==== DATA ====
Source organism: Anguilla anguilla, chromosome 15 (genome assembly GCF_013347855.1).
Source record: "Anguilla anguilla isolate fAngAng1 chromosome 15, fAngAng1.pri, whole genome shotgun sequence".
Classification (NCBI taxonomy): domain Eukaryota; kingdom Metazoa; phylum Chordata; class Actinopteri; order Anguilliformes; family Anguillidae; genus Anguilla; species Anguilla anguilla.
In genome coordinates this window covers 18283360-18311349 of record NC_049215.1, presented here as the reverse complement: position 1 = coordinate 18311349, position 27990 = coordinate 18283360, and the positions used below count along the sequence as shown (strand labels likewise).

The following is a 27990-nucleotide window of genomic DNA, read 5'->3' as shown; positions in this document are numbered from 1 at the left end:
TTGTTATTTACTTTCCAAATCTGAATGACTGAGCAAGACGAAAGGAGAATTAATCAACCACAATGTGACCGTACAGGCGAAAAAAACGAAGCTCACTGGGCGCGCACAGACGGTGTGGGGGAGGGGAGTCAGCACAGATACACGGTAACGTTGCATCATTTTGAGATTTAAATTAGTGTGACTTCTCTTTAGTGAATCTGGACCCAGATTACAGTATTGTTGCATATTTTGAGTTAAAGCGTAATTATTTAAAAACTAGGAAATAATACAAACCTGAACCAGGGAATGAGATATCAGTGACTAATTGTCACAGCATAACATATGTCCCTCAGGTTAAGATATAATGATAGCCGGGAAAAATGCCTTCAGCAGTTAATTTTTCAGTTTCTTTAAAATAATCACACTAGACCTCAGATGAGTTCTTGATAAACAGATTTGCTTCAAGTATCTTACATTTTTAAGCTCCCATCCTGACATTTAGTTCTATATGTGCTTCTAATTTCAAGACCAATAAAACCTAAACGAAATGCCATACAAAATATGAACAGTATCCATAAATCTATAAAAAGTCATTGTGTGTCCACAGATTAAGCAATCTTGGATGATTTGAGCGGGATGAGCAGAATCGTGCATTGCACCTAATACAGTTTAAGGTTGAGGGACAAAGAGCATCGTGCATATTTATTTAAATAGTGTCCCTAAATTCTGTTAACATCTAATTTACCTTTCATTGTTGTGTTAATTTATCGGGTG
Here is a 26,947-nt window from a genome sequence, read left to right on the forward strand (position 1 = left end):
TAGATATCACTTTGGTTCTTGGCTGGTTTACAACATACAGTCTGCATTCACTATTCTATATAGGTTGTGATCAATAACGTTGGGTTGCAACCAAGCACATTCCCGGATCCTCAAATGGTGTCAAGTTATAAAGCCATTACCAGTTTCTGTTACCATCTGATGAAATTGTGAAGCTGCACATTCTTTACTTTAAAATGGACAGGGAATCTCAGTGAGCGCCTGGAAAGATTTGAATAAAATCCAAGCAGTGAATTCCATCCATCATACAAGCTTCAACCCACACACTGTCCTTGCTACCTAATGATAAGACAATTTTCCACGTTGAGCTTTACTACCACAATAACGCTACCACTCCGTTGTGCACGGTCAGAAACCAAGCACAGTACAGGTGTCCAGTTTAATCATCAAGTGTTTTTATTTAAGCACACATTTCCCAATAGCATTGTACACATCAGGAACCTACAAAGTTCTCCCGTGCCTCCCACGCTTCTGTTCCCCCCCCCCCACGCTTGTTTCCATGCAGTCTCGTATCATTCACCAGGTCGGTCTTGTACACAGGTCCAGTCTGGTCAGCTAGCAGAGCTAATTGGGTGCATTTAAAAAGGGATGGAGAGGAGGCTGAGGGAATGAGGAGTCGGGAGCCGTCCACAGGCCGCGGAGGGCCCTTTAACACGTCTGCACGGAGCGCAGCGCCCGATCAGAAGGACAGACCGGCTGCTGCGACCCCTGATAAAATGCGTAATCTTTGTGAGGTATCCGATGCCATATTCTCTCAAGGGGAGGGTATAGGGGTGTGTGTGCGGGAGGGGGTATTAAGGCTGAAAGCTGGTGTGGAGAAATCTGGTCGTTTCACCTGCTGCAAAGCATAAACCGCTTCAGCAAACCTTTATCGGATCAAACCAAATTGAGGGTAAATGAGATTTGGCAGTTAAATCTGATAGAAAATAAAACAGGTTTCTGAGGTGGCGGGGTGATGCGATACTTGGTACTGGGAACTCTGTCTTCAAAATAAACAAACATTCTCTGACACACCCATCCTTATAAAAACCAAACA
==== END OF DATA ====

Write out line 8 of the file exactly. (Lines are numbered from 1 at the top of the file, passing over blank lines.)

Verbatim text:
TAGATATCACTTTGGTTCTTGGCTGGTTTACAACATACAGTCTGCATTCACTATTCTATATAGGTTGTGATCAATAACGTTGGGTTGCAACCAAGCACATTCCCGGATCCTCAAATGGTGTCAAGTTATAAAGCCATTACCAGTTTCTGTTACCATCTGATGAAATTGTGAAGCTGCACATTCTTTACTTTAAAATGGACAGGGAATCTCAGTGAGCGCCTGGAAAGATTTGAATAAAATCCAAGCAGTGAATTCCATCCATCATACAAGCTTCAACCCACACACTGTCCTTGCTACCTAATGATAAGACAATTTTCCACGTTGAGCTTTACTACCACAATAACGCTACCACTCCGTTGTGCACGGTCAGAAACCAAGCACAGTACAGGTGTCCAGTTTAATCATCAAGTGTTTTTATTTAAGCACACATTTCCCAATAGCATTGTACACATCAGGAACCTACAAAGTTCTCCCGTGCCTCCCACGCTTCTGTTCCCCCCCCCCCACGCTTGTTTCCATGCAGTCTCGTATCATTCACCAGGTCGGTCTTGTACACAGGTCCAGTCTGGTCAGCTAGCAGAGCTAATTGGGTGCATTTAAAAAGGGATGGAGAGGAGGCTGAGGGAATGAGGAGTCGGGAGCCGTCCACAGGCCGCGGAGGGCCCTTTAACACGTCTGCACGGAGCGCAGCGCCCGATCAGAAGGACAGACCGGCTGCTGCGACCCCTGATAAAATGCGTAATCTTTGTGAGGTATCCGATGCCATATTCTCTCAAGGGGAGGGTATAGGGGTGTGTGTGCGGGAGGGGGTATTAAGGCTGAAAGCTGGTGTGGAGAAATCTGGTCGTTTCACCTGCTGCAAAGCATAAACCGCTTCAGCAAACCTTTATCGGATCAAACCAAATTGAGGGTAAATGAGATTTGGCAGTTAAATCTGATAGAAAATAAAACAGGTTTCTGAGGTGGCGGGGTGATGCGATACTTGGTACTGGGAACTCTGTCTTCAAAATAAACAAACATTCTCTGACACACCCATCCTTATAAAAACCAAACA